Sue: WHAT? Are you completely insane? The direction in that scene was abysmal. I think that may be the worst directed action scene in the whole series so far.

When we meet a Terileptil for the first time, Sue sighs.

Sue: Is the actor under that mask the guy from EastEnders you were talking about?
Me: Yes, and it’s worth 100 points if you get it.
Sue: Typical. Okay, I can do this… Hmmm… is it Dr Legg?
Me: No.
Sue: Pete Beale?
Me: No.
Sue: How am I supposed to guess this? It’s impossible! Okay, is it Nasty Nick?
Me: No.
Sue: Well in that case, I give up.
The VisitationMe: I’ll give you a clue: he was the Queen Vic’s landlord at one point.
Sue: Dirty Den?
Me: Don’t be silly.
Sue: Barbara Windsor with a cold? I don’t bloody know!
Me: It’s Michael Melia. He played Eddie Royle.
Sue: Who?
Me: Eddie Royle.
Sue: Never heard of him.
Me: He was killed.
Sue: That doesn’t help.

Mace refuses to believe that other worlds exist.

Sue: Oliver Reed would have enjoyed playing this part.

The android locks Tegan and Adric in a cell.

Sue: Here comes the Glitterbot again. No wonder they make it walk around in a cape. No one would take it seriously if it went out of the house dressed like that.

By the halfway point, Sue wants to throttle Peter Moffatt.

Sue: I can’t get over how bad the direction is. It’s so flat. Peter Davison is pretty good, and he works well with this guy, but once again, it’s just showing us how ridiculously shitty his normal companions are.

The Terileptil leader is controlling the villagers, including one guy with a bow and arrow.

Sue: At least the Zelda music is appropriate this week, that’s something, I guess.

The VisitationAdric tries to open a window.

Adric: It’s stiff!
Sue: Stick your hands in your pockets, you might be able to hide it.

The episode concludes with the Doctor and Mace facing summary execution.

Sue: Not again!
The Doctor: Not again!
Sue: Hey, drawing attention to the fact that your script editor is an idiot doesn’t make it any better, you know. God, this is tedious.

 

Part Three

The VisitationAs the executioner prepares to bring his scythe down upon the Doctor’s exposed neck, Sue spots a fatal flaw:

Sue: It’s impossible to execute somebody like that. The point of the scythe will hit the ground long before the blade reaches the Doctor’s neck. The only way to do it would be to pull the scythe up from below the neck, taking the head off in a backward, sweeping motion. The idiots.

It’s academic anyway because the execution has been stayed, thanks to some very important men with beards.

Sue: Good Lord. The direction is killing me now. Has he never heard of a close-up? It’s just blokes milling around like they are sharing a really cramped stage together. It’s embarrassing.

It turns out that the Terileptil leader was tortured and scarred during his stay at the tinclavic mines on Raaga.

Sue: He’s basically an alien Two Face. Actually, I think the mould went wrong and they had to write this bit in to explain the damage. That’s my theory anyway.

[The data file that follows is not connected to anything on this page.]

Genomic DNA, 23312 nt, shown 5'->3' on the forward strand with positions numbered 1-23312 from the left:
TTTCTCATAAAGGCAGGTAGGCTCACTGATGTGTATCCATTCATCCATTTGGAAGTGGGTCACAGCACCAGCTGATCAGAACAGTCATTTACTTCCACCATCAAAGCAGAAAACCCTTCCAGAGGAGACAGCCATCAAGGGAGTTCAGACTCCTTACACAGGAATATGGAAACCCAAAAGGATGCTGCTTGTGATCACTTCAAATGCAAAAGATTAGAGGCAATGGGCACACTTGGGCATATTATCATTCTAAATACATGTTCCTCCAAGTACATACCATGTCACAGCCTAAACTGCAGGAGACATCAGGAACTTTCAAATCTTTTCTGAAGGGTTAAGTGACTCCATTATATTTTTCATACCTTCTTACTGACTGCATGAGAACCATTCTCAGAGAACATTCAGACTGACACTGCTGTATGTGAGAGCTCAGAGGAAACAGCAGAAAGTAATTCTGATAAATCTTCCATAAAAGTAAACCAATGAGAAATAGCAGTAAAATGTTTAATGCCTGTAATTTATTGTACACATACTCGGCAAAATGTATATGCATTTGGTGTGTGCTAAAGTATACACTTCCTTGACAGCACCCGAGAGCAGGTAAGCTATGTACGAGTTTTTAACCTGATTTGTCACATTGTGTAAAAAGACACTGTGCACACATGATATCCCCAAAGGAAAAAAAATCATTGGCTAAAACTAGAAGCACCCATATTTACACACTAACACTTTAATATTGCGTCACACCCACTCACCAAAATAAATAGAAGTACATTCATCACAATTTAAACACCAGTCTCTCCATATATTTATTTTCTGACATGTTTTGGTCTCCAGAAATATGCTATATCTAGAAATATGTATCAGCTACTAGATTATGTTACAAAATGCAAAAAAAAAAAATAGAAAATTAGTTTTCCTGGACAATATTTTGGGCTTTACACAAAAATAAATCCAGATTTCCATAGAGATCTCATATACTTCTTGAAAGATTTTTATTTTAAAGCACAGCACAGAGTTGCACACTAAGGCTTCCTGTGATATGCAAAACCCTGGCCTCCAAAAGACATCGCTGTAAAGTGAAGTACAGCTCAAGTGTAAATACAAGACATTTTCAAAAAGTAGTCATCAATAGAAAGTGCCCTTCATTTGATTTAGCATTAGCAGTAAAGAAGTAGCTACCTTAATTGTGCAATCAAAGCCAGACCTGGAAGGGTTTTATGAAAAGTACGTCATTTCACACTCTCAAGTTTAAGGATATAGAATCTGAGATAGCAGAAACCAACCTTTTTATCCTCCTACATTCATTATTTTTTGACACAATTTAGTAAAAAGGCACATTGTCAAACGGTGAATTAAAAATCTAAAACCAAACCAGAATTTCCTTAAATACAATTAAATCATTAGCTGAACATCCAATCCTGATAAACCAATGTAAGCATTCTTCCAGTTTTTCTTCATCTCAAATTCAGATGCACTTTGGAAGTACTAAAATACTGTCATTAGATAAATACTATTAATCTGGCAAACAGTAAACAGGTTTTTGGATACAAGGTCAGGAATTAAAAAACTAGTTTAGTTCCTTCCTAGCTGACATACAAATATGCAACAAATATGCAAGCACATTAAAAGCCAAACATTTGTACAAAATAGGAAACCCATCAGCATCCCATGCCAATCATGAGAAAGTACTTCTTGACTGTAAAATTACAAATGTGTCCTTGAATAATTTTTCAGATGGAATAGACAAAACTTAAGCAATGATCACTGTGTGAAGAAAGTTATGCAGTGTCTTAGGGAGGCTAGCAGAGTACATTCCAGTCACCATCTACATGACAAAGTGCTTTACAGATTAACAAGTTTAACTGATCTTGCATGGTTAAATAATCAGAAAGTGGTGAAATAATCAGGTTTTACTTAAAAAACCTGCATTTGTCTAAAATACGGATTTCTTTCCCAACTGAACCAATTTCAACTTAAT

She is impressed with the overall effect, though.

Sue: The mouth on the mask works really well, and I like the way the nose and the gills move. It’s just the neck I don’t like. Still, it’s not bad, if a bit generic.

Meanwhile, in the TARDIS.

Sue: Why is Nyssa listening to early Genesis? I’m sure this track is from Trespass. And what is she doing with that hostess trolley? Oooh, that’s a nice bedspread.

Nyssa returns to the console room.

The VisitationSue: A beautiful piece of wood.
Me: You are very cruel to Nyssa.
Sue: I’m talking about the wooden thing standing next to her. That wood has been turned beautifully. I’m really impressed with that.

Sue is shocked when she finds out there are more than one Terileptil.

Sue: The one of the left is very happy about something. Look at that insane grin of his!

Adric is supposed to be keeping his eye out for trouble, but when some villagers begin to advance on the TARDIS, he decides to slip under the console for a bit.

Sue: What is he doing under there? Has he gone for a Twix?
Me: The alternative really doesn’t bear thinking about.

Adric helps Nyssa assemble her sonic booster by bringing her some heavy-duty cable.

Sue: My! What a big hose you have, Adric!
Me: What has gotten into you recently, Sue?
Sue: It’s not my fault! It’s the sexual tension between these two. They should get a room! I bet the TARDIS has plenty.

The Doctor offers to help the Terileptils settle on another planet but their leader doesn’t want to negotiate.

Sue: He wants the moon on a stick. The Doctor gave him a chance, now he’ll have to take him down. All bets are off.

Then, suddenly…

Sue: **** me! A close-up! A brief, fleeting close-up. Give the director a medal.

Adric and Nyssa continue to bicker in the TARDIS.

The VisitationSue: Sexual tension!
Nyssa: Oh, why won’t he listen to me?
Sue: It’s because he’s a twat with raging hormones, Nyssa. Give him 10 years; I’m sure he’ll grow out of it.

Adric races off into the forest.

Sue: He can’t even run properly. Oh for God’s sake, he just looked straight down the camera lens. What a pillock.

The Doctor can’t reconcile the Terliptils’ love of art and beauty with their thirst for genocide.

Sue: If that robot is their idea of art, God help them.

The Doctor is locked in another cell.

Sue: Not again! How many times is that now? Still, at least there’s plenty of wood for me to admire.

The Terleptil destroys the Doctor’s sonic screwdriver.

Sue doesn’t react.

So I pause the DVD.

The VisitationMe: Well?
Sue: Well what?
Me: He just destroyed the sonic screwdriver!
Sue: So what? Nyssa can knock him up another one in a couple of hours. I don’t see what the big deal is. It’s not as if he doesn’t get himself a new one. Get some perspective, Neil.

The episode concludes with a brainwashed Tegan about to release some plague rats into the room.

Sue: And that’s three terrible cliffhangers in a row. Shall we finish on a close-up of a rat? No. Shall we zoom in on Tegan as she opens the cage? Nah, that’ll do. That’s a ****ing wrap.